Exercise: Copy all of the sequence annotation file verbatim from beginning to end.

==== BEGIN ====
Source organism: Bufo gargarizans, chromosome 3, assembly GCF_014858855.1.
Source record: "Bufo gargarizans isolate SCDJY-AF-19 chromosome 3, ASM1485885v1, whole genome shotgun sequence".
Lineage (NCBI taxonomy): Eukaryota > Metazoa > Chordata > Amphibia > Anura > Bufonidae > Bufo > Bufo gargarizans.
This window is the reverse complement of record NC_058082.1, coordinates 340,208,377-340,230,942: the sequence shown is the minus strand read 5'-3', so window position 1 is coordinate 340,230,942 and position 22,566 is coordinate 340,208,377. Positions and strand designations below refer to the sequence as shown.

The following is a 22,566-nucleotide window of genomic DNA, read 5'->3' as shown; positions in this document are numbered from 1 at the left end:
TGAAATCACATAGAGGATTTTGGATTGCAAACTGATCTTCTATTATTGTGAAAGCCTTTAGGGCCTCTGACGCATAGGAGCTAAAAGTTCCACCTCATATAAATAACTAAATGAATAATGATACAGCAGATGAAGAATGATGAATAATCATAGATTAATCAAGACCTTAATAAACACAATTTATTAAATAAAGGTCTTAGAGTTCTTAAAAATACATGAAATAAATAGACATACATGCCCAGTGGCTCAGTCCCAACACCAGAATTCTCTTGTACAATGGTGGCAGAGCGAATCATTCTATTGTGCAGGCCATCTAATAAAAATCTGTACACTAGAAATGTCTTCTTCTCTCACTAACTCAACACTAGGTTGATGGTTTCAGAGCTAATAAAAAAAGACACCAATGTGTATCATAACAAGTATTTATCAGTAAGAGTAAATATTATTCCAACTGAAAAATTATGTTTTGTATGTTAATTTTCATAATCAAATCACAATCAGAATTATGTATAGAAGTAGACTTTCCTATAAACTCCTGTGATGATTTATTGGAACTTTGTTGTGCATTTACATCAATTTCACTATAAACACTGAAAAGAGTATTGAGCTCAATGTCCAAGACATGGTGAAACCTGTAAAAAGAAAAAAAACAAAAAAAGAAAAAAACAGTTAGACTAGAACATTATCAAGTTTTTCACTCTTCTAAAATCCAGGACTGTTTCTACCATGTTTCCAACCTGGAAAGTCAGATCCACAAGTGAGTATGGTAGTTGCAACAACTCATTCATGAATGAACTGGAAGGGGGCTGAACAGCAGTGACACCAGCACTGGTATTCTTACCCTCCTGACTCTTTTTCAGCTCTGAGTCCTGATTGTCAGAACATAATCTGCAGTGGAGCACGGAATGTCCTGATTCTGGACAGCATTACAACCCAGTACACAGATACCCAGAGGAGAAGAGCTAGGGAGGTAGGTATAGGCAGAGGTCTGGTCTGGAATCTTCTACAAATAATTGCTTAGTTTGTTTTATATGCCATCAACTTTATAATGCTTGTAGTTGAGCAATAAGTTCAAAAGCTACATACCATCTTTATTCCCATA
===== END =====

Source organism: Bufo gargarizans, chromosome 3, assembly GCF_014858855.1.
Source record: "Bufo gargarizans isolate SCDJY-AF-19 chromosome 3, ASM1485885v1, whole genome shotgun sequence".
Lineage (NCBI taxonomy): Eukaryota > Metazoa > Chordata > Amphibia > Anura > Bufonidae > Bufo > Bufo gargarizans.
This window is the reverse complement of record NC_058082.1, coordinates 340,208,377-340,230,942: the sequence shown is the minus strand read 5'-3', so window position 1 is coordinate 340,230,942 and position 22,566 is coordinate 340,208,377. Positions and strand designations below refer to the sequence as shown.

The following is a 22,566-nucleotide window of genomic DNA, read 5'->3' as shown; positions in this document are numbered from 1 at the left end:
TGAAATCACATAGAGGATTTTGGATTGCAAACTGATCTTCTATTATTGTGAAAGCCTTTAGGGCCTCTGACGCATAGGAGCTAAAAGTTCCACCTCATATAAATAACTAAATGAATAATGATACAGCAGATGAAGAATGATGAATAATCATAGATTAATCAAGACCTTAATAAACACAATTTATTAAATAAAGGTCTTAGAGTTCTTAAAAATACATGAAATAAATAGACATACATGCCCAGTGGCTCAGTCCCAACACCAGAATTCTCTTGTACAATGGTGGCAGAGCGAATCATTCTATTGTGCAGGCCATCTAATAAAAATCTGTACACTAGAAATGTCTTCTTCTCTCACTAACTCAACACTAGGTTGATGGTTTCAGAGCTAATAAAAAAAGACACCAATGTGTATCATAACAAGTATTTATCAGTAAGAGTAAATATTATTCCAACTGAAAAATTATGTTTTGTATGTTAATTTTCATAATCAAATCACAATCAGAATTATGTATAGAAGTAGACTTTCCTATAAACTCCTGTGATGATTTATTGGAACTTTGTTGTGCATTTACATCAATTTCACTATAAACACTGAAAAGAGTATTGAGCTCAATGTCCAAGACATGGTGAAACCTGTAAAAAGAAAAAAAACAAAAAAAGAAAAAAACAGTTAGACTAGAACATTATCAAGTTTTTCACTCTTCTAAAATCCAGGACTGTTTCTACCATGTTTCCAACCTGGAAAGTCAGATCCACAAGTGAGTATGGTAGTTGCAACAACTCATTCATGAATGAACTGGAAGGGGGCTGAACAGCAGTGACACCAGCACTGGTATTCTTACCCTCCTGACTCTTTTTCAGCTCTGAGTCCTGATTGTCAGAACATAATCTGCAGTGGAGCACGGAATGTCCTGATTCTGGACAGCATTACAACCCAGTACACAGATACCCAGAGGAGAAGAGCTAGGGAGGTAGGTATAGGCAGAGGTCTGGTCTGGAATCTTCTACAAATAATTGCTTAGTTTGTTTTATATGCCATCAACTTTATAATGCTTGTAGTTGAGCAATAAGTTCAAAAGCTACATACCATCTTTATTCCCATA